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                 and we remain the same; equal! Human beings with the same goals! In fact, as Army Civilians and military service members we share more common attributes and goals than most other employees employed with other employers. Do you know the other members of your team? How well? How do you communicate with other members of your team? Is it effective and understood? Is there an atmosphere of coaching and mentoring in your organization? If you’re just simply “dealing” with the members of your team on a routine daily basis, I would suspect the answer to the above questions would be “no.”
The “us versus them” mentality (polarization) divides your organization at its core. Either side (Military-Civilian) fails to acknowledge the importance of the roles or responsibilities of
the other side in order to mutually succeed. The amount of wasted energy and time this causes
is mind boggling and exhausting. Stop this behavior! It boils down to culture, the lack of defining a culture that is good for the agency or
the apprehension of employees to “get on board” with the changing culture in order for the agency to grow. The problem in this case is that subgroups within a group have established an internal cultural code that is stronger than the core group they all belong to and the full potential of the core group (your organization) suffers. Changing culture in your organization is not a quick fix, this concept takes time but is very rewarding if seen through
to the end. Culture is contagious! Look in the mirror! The higher up in the organization, the
more it influences. Whatever you want to change
or strengthen in your organization, be sure you act as a standard bearer for that change. If the agency needs more collaboration, ask for it in the form of feedback. These feedback mechanisms are in place and underway now in the form of the USATC and Fort Jackson town halls, housing town halls, climate assessments and climate assessment feedback sessions, focus groups (Tiger Teams), leadership and customer pledges, OPEX- customer service support training, and the CG’s Stewardship of the Army Profession Forum, just to name a few. All these mechanisms have been proven to work! If you feel these mechanisms are not working, it’s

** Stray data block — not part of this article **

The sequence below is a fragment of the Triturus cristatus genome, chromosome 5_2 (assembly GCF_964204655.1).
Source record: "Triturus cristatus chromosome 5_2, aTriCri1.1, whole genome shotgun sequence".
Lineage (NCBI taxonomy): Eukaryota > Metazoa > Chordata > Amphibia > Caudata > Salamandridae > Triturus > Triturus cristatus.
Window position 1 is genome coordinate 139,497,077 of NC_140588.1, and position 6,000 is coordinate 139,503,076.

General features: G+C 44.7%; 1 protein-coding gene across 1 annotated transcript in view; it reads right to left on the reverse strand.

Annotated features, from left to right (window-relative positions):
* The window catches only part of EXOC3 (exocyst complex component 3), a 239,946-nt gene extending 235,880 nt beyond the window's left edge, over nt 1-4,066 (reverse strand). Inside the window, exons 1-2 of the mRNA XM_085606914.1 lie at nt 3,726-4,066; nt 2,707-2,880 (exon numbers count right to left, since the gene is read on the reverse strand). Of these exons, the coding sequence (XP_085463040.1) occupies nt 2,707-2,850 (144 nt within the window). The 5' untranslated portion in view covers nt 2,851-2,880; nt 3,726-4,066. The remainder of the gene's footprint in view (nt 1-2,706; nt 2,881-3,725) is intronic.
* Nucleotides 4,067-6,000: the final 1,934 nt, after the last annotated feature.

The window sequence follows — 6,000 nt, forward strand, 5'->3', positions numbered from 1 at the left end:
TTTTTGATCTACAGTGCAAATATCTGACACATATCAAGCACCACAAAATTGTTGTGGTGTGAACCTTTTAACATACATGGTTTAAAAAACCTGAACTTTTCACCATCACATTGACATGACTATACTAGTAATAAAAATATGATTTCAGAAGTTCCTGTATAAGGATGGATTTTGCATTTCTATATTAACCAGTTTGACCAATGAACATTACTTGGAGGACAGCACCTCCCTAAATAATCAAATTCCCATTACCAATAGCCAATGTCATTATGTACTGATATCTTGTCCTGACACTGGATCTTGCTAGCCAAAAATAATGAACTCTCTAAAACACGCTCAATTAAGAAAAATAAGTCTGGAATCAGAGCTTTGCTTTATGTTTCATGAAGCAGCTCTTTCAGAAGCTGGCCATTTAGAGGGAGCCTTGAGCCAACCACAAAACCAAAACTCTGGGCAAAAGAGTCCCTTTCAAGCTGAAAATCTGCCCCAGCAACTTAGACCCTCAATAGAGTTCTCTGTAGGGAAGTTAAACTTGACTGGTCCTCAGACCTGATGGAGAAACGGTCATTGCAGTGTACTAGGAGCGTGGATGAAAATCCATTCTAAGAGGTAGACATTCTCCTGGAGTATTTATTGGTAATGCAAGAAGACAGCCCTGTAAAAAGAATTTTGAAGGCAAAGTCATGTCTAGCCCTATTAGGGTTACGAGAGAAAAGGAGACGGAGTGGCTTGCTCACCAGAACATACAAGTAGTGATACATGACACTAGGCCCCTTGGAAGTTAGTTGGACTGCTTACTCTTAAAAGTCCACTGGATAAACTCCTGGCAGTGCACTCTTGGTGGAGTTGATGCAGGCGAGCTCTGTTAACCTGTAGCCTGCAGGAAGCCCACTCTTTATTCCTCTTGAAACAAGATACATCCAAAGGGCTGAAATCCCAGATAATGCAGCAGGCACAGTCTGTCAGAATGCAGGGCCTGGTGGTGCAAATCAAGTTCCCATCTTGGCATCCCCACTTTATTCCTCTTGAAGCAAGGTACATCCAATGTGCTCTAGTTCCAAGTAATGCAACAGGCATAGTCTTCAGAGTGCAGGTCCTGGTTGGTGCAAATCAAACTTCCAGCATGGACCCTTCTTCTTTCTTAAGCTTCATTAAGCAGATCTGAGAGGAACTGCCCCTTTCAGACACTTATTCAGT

probably because you are not participating or getting everyone integrated and involved in the process! Stop blaming others and take ownership of your part of the problem or solution!
In Conclusion
Ladies and gentleman, as leaders, managers
and supervisors “dealing” with employees, military or civilian, in the workplace is part of your responsibility, its part of your business! It may
not be glamourous or fun, but if done ethically
and correctly the rewards are endless. Effective leadership can move agency’s to monumental heights especially in times of unknown circumstances. However, if your employees do not feel respected, or they have no trust in you or the agency then you most likely will be just simply “dealing with each other” instead of collaborating with each other. At face value we are all equal but it’s only when we remove our sense of entitlements, status, position, rank, and power that we benefit from this equality, the same human beings with the same goals. I challenge you all to focus, understand and act on the three points I’ve discussed in this article. If done effectively you will witness the attitudes and behaviors change in your agency to
a more collaborative inclusive environment. In agencies were leaders, managers, supervisors and employees practice and understand these concepts, those agencies will reap the rewards of not having to just simply “deal with each other” but instead “thrive within each other!” We know this in the Army as teamwork! One team, both military and civilian, creating an environment where we all
can work in an environment free from unlawful harassment and discrimination, capitalizing and working alongside each other to support readiness, people, reform and the modernization of our Army.
Timothy B. Gladders is an EEO Specialist/Disability Program Manager for the United States Army Garrison, USATC & Fort Jackson.
Dealing With Civilians
  Jackson Journal 69

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